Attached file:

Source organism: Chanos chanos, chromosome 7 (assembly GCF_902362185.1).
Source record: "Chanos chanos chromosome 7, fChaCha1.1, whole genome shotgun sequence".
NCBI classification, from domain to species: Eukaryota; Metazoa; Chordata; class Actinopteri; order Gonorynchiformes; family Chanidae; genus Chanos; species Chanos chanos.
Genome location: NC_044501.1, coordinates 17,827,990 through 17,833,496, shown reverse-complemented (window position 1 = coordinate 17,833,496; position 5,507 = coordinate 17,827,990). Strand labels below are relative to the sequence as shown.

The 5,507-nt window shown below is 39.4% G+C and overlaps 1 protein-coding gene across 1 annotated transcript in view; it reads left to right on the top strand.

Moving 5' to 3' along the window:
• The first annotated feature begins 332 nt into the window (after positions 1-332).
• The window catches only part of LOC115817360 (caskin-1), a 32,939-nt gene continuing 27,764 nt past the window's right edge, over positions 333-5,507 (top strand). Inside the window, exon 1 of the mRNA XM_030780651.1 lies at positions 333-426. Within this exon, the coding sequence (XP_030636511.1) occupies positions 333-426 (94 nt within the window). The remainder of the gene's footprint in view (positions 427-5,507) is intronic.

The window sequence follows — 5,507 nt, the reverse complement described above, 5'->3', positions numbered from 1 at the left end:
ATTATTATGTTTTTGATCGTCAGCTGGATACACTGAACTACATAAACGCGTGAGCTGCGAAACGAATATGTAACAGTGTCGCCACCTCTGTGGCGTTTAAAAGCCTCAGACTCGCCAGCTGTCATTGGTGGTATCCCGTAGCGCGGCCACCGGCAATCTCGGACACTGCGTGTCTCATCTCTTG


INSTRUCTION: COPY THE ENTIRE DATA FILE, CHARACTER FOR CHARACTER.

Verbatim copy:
Source organism: Chanos chanos, chromosome 7 (assembly GCF_902362185.1).
Source record: "Chanos chanos chromosome 7, fChaCha1.1, whole genome shotgun sequence".
NCBI classification, from domain to species: Eukaryota; Metazoa; Chordata; class Actinopteri; order Gonorynchiformes; family Chanidae; genus Chanos; species Chanos chanos.
Genome location: NC_044501.1, coordinates 17,827,990 through 17,833,496, shown reverse-complemented (window position 1 = coordinate 17,833,496; position 5,507 = coordinate 17,827,990). Strand labels below are relative to the sequence as shown.

The 5,507-nt window shown below is 39.4% G+C and overlaps 1 protein-coding gene across 1 annotated transcript in view; it reads left to right on the top strand.

Moving 5' to 3' along the window:
• The first annotated feature begins 332 nt into the window (after positions 1-332).
• The window catches only part of LOC115817360 (caskin-1), a 32,939-nt gene continuing 27,764 nt past the window's right edge, over positions 333-5,507 (top strand). Inside the window, exon 1 of the mRNA XM_030780651.1 lies at positions 333-426. Within this exon, the coding sequence (XP_030636511.1) occupies positions 333-426 (94 nt within the window). The remainder of the gene's footprint in view (positions 427-5,507) is intronic.

The window sequence follows — 5,507 nt, the reverse complement described above, 5'->3', positions numbered from 1 at the left end:
ATTATTATGTTTTTGATCGTCAGCTGGATACACTGAACTACATAAACGCGTGAGCTGCGAAACGAATATGTAACAGTGTCGCCACCTCTGTGGCGTTTAAAAGCCTCAGACTCGCCAGCTGTCATTGGTGGTATCCCGTAGCGCGGCCACCGGCAATCTCGGACACTGCGTGTCTCATCTCTTG